Another interesting example of joint supply occurs in the transport industry. An outward journey cannot be supplied without supplying an inward journey. This means that, on many return journeys, vehicles are running empty. A petrol tanker almost certainly return empty to the oil refinery, and lorries which have carried coal will return empty to the pits. ‘Empty running’ raises the costs of transporting goods and people. The transport charges for the outward journey must cover the costs of any return journey which does not have a paying load.
1.9 Demand and supply – some real examples
· Holding down food prices during an emergency
In times of a severe shortage, for example in wartime, the government will fix the prices of essentials, such as certain foodstuffs, at levels which the great majority of the population can afford to pay. It does this because, owing to the shortage, the free market price of the goods would be so high that many people would not be able to buy the goods. However, fixing prices below the true market or equilibrium prices can cause problems, as Figure 1.8 demonstrates.
The true market price for the commodity in Figure 1.8 is OP, but the government makes an order fixing the price at OP1. Unfortunately, at the price OP1, the quantity demanded (OQ2) is greater than the quantity supplied (OQ1). People are willing and able to buy more than is being supplied.
Unless some further action is taken, there will be a situation of ‘first come, first served’. There will be queues and waiting lists, and some people will be left without any supplies of this good. In these circumstances, the government will be obliged to introduce some form of rationing.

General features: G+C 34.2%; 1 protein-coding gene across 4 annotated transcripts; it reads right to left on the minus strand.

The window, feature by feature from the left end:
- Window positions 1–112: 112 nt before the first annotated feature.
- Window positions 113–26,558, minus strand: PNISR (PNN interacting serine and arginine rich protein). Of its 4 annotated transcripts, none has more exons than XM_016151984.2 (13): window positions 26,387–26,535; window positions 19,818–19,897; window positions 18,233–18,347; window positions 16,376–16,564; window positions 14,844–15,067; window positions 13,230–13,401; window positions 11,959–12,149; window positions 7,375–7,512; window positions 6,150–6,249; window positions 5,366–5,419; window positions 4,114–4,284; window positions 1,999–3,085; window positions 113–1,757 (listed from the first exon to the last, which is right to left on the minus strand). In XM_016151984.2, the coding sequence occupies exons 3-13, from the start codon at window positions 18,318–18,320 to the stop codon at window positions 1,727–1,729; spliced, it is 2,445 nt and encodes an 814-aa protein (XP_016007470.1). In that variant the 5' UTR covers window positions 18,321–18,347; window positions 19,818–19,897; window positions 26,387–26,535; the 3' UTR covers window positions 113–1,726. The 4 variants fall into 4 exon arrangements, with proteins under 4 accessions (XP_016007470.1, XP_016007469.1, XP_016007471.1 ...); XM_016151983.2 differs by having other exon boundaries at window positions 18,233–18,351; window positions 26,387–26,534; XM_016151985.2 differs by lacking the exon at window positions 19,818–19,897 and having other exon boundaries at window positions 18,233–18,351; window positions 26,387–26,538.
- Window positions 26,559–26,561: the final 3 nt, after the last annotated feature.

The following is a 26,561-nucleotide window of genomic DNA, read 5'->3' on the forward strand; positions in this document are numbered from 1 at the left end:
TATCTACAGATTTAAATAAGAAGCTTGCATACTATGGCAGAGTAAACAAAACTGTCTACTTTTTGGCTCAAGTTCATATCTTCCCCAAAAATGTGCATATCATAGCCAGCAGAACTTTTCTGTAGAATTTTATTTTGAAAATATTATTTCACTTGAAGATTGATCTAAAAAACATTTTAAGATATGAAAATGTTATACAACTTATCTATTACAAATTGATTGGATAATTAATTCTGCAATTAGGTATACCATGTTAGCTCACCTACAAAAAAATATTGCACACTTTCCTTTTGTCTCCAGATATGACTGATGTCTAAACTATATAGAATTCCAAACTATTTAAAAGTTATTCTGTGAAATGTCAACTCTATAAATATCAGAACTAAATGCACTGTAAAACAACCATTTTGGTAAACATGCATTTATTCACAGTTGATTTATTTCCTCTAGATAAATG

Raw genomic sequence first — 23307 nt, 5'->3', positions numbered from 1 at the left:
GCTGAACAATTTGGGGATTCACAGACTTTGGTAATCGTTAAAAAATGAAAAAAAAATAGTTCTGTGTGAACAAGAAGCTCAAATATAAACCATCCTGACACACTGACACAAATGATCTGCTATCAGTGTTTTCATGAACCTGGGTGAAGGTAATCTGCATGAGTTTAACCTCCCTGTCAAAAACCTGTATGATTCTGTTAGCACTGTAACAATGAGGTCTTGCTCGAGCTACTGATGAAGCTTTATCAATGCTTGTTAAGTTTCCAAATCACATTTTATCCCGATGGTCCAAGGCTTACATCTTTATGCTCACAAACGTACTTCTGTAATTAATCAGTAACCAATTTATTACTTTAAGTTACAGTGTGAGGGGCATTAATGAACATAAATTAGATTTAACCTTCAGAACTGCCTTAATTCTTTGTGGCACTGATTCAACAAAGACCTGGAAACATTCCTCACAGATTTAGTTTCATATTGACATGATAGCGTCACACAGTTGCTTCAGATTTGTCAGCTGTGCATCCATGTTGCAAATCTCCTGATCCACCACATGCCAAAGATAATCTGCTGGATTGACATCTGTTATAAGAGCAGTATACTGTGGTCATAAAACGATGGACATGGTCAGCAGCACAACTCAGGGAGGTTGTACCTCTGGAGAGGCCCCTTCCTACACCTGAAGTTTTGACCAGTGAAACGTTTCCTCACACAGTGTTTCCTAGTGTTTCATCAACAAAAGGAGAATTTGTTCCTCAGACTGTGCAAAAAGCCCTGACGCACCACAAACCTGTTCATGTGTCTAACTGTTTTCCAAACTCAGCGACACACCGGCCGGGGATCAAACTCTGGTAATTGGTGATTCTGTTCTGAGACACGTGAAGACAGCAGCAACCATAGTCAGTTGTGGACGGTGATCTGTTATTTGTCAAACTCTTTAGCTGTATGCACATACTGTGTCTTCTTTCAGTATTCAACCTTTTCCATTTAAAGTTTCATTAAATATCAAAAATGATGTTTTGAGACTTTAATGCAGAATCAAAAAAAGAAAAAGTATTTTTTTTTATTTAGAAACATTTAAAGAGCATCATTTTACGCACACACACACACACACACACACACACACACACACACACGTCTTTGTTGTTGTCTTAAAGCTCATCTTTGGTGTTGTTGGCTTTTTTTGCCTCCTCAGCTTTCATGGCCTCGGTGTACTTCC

Everyone will receive coupons which entitle them a certain amount of the good. In most cases, however, the amounts they receive will be much less than they would like to buy, and can afford to buy, at the price.
· Offering farmers a guaranteed price higher than the free market price
In the European Economic Community (EEC) and in many other parts of the world, government guarantee minimum prices for certain agricultural products. These guaranteed prices are often higher than the prices the farmers would receive if they had to sell the products on a free market. When this is the case, the government has to deal with the problem of surpluses. Figure 1.9 shows how these surpluses are created.
In Figure 1.9, the free market price of the product (say, wheat), is OP, but the government guarantees that farmers will receive a minimum price of OP1. At this guaranteed price, however, farmers supply more than the quantity demanded. There is a surplus equal to Q1Q2. At the price OP1, households and firms will buy a quantity equal to OQ1. The excess supply, equal to Q1Q2, will be purchased by the government and stored in granaries. It may hold these stocks in the hope of releasing them if there is a shortage in the near future, or it may sell them in overseas markets, most probably at a lost.
1.9.2 A fixed supply – Cup Final tickets
This is another example of price fixing, but in this case the price is not fixed by the government. The supply of Cup Final tickets is strictly limited to the capacity of Wembley Stadium. The supply curve, therefore, will be a vertical line because the supply of seats cannot change, no matter what happens to the price. The price of tickets, which is fixed by the Football Association, is held well below the true market price. Figure 1.10 shows how this creates an annual problem for the FA.
In Figure 1.10, the true market price of tickets is OP, where the quantity demanded is equal to the quantity supplied (OQ). The price fixed by the FA is OP1 and at this price the quantity demanded (OQ1) greatly exceeds the number of tickets available. There is a shortage equal to OQ1. The FA is obliged to introduce some form of rationing which means, of course, that there are many thousand of disappointed football fans.
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